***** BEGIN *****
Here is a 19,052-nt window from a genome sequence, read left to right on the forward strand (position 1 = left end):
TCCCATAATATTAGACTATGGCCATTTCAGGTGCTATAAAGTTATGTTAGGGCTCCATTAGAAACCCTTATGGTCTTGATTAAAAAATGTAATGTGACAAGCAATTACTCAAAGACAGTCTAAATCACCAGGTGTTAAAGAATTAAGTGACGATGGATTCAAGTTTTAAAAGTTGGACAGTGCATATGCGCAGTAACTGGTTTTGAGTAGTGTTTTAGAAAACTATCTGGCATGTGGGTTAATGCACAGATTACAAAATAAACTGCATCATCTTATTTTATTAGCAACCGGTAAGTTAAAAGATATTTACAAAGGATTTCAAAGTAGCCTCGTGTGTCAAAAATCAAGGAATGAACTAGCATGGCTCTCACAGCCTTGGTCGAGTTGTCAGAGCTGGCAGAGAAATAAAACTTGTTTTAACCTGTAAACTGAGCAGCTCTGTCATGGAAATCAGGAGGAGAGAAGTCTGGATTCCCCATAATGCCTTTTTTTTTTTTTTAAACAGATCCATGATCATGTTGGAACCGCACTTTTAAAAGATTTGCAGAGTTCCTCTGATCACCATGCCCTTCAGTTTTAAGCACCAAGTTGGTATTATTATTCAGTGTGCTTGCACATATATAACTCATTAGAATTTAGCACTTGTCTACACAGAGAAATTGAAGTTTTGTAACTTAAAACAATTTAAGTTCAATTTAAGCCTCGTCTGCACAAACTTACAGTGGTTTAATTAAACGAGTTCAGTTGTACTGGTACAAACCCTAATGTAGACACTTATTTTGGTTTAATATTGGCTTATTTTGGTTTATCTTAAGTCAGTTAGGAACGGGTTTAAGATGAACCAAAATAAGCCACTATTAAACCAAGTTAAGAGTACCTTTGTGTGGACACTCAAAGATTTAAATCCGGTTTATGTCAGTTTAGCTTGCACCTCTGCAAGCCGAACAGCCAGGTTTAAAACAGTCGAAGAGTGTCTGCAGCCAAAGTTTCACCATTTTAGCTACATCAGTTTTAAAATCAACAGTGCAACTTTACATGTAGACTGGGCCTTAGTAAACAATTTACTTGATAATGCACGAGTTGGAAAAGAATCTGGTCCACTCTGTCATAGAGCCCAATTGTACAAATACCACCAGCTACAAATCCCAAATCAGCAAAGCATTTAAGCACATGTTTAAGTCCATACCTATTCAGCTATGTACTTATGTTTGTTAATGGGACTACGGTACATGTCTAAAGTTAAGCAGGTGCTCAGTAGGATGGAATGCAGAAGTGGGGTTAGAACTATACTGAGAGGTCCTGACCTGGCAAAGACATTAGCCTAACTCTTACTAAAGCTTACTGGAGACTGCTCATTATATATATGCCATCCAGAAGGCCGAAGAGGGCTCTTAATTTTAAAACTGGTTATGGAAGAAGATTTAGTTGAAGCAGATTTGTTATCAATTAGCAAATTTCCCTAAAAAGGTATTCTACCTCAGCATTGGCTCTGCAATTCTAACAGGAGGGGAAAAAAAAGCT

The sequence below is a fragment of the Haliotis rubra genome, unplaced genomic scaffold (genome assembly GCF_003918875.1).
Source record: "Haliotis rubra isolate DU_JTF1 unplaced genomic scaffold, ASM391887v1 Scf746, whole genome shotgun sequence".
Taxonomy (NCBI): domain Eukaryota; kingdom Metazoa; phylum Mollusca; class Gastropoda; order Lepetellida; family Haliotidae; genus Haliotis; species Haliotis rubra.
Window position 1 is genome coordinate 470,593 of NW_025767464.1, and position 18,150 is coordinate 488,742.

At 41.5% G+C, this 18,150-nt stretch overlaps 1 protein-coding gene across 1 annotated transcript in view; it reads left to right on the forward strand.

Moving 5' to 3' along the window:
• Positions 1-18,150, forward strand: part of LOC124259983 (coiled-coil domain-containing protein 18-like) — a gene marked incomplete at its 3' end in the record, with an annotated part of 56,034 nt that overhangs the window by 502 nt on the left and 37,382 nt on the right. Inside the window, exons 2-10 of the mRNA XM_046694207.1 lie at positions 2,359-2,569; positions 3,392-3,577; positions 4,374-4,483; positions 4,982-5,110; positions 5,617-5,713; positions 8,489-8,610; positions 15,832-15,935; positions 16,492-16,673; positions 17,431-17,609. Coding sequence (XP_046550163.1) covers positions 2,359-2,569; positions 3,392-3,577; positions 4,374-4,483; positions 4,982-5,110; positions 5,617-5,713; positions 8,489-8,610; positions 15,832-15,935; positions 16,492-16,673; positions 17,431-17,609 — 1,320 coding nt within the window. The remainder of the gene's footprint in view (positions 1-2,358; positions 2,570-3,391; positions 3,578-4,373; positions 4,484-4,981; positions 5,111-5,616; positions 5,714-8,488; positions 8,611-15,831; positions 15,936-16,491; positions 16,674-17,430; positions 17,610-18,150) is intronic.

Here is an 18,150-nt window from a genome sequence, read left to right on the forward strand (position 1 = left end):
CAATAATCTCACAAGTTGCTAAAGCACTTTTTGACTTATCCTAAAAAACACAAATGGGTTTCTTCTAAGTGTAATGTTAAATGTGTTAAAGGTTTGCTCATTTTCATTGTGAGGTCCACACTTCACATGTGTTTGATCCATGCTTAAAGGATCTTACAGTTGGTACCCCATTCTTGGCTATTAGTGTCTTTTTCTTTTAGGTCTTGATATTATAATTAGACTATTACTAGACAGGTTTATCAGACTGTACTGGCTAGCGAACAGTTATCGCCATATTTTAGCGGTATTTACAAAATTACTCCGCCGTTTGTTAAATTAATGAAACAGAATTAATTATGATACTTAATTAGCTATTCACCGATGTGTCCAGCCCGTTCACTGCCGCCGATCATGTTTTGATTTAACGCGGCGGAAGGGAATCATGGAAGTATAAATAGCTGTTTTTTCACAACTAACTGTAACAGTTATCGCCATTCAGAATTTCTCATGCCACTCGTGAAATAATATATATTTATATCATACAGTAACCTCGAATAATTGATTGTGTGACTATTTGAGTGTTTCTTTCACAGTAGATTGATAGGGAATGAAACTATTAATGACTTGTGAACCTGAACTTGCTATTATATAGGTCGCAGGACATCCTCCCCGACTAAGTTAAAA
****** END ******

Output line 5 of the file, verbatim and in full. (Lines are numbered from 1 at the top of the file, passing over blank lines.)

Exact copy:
Taxonomy (NCBI): domain Eukaryota; kingdom Metazoa; phylum Mollusca; class Gastropoda; order Lepetellida; family Haliotidae; genus Haliotis; species Haliotis rubra.